Vakyapadiya of Bhartrihari

by K. A. Subramania Iyer | 1965 | 391,768 words

The English translation of the Vakyapadiya by Bhartrihari including commentary extracts and notes. The Vakyapadiya is an ancient Sanskrit text dealing with the philosophy of language. Bhartrhari authored this book in three parts and propounds his theory of Sphotavada (sphota-vada) which understands language as consisting of bursts of sounds conveyi...

This book contains Sanskrit text which you should never take for granted as transcription mistakes are always possible. Always confer with the final source and/or manuscript.

Sanskrit text, Unicode transliteration and English translation of verse 3.6.1:

दिक् साधनं क्रिया काल इति वस्त्वभिधायिनः ।
शक्तिरूपे पदार्थानामत्यन्तमनवस्थिताः ॥ १ ॥

dik sādhanaṃ kriyā kāla iti vastvabhidhāyinaḥ |
śaktirūpe padārthānāmatyantamanavasthitāḥ || 1 ||

1. The words Direction (dik), Means (sādhanam) Action (kriyā) and Time (Kāla), (if taken) as expressive of things, would not refer to their nature as powers of things.


[Words like Direction (Dik) convey a meaning which is an attribute of things having an independent character. They do not express independent things. The four words Direction, Means, Action and Time stand for power, capacity and not for independent entities. They are dependent on something else. The Vaiśeṣikas look upon Dik as an independent entity, a dravya. That is not right. It is something to be inferred from its effect, from the service which it renders to positive entities. Words which express an accomplished thing cannot convey it directly. Its definition must be made on the basis of indications in the śāstra as in P. 5.3.27.]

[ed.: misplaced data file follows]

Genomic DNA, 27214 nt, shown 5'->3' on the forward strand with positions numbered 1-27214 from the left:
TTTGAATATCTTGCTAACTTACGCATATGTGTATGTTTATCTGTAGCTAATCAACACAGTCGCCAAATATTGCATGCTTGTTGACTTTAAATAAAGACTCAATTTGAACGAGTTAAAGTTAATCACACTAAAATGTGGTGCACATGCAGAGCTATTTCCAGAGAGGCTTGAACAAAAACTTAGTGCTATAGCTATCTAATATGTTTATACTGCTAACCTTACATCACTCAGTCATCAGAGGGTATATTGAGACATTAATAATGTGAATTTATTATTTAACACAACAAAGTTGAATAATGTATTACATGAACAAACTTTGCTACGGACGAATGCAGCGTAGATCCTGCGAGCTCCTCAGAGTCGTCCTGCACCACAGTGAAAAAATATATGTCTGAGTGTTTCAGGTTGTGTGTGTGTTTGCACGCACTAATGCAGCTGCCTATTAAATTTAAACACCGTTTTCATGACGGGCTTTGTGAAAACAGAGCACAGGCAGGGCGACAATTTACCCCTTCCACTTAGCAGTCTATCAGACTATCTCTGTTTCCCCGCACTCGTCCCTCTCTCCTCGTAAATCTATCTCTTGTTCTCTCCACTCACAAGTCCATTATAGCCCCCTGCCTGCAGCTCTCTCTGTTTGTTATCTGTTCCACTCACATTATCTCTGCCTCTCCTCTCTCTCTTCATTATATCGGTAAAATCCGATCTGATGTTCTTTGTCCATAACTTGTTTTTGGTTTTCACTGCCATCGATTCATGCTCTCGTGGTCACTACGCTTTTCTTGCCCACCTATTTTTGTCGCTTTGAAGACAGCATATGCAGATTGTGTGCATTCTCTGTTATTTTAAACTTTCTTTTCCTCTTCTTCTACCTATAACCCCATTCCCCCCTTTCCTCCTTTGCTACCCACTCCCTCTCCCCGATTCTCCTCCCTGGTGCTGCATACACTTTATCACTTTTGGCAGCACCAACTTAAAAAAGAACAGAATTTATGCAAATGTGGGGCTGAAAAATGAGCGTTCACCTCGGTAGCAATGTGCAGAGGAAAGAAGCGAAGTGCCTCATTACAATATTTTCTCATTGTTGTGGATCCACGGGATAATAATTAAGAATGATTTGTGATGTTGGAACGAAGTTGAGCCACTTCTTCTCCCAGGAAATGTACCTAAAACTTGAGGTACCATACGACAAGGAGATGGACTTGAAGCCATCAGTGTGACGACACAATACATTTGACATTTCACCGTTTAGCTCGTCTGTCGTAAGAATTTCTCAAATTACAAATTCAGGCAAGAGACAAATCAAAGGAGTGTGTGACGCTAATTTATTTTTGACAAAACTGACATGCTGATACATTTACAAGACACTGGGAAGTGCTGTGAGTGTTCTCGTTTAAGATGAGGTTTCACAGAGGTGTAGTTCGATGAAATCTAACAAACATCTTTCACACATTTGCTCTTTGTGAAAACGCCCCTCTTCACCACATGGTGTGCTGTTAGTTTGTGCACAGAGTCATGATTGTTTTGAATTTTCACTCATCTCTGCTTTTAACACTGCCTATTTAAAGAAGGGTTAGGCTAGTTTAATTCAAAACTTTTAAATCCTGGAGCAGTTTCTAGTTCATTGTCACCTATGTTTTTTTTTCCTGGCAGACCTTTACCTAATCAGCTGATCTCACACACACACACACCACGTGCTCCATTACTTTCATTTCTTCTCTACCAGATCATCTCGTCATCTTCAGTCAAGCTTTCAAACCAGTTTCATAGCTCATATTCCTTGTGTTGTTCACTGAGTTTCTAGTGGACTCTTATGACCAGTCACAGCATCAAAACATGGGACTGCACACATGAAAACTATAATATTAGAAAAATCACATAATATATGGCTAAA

The definition of Direction (Dik), based on inference, is as follows:

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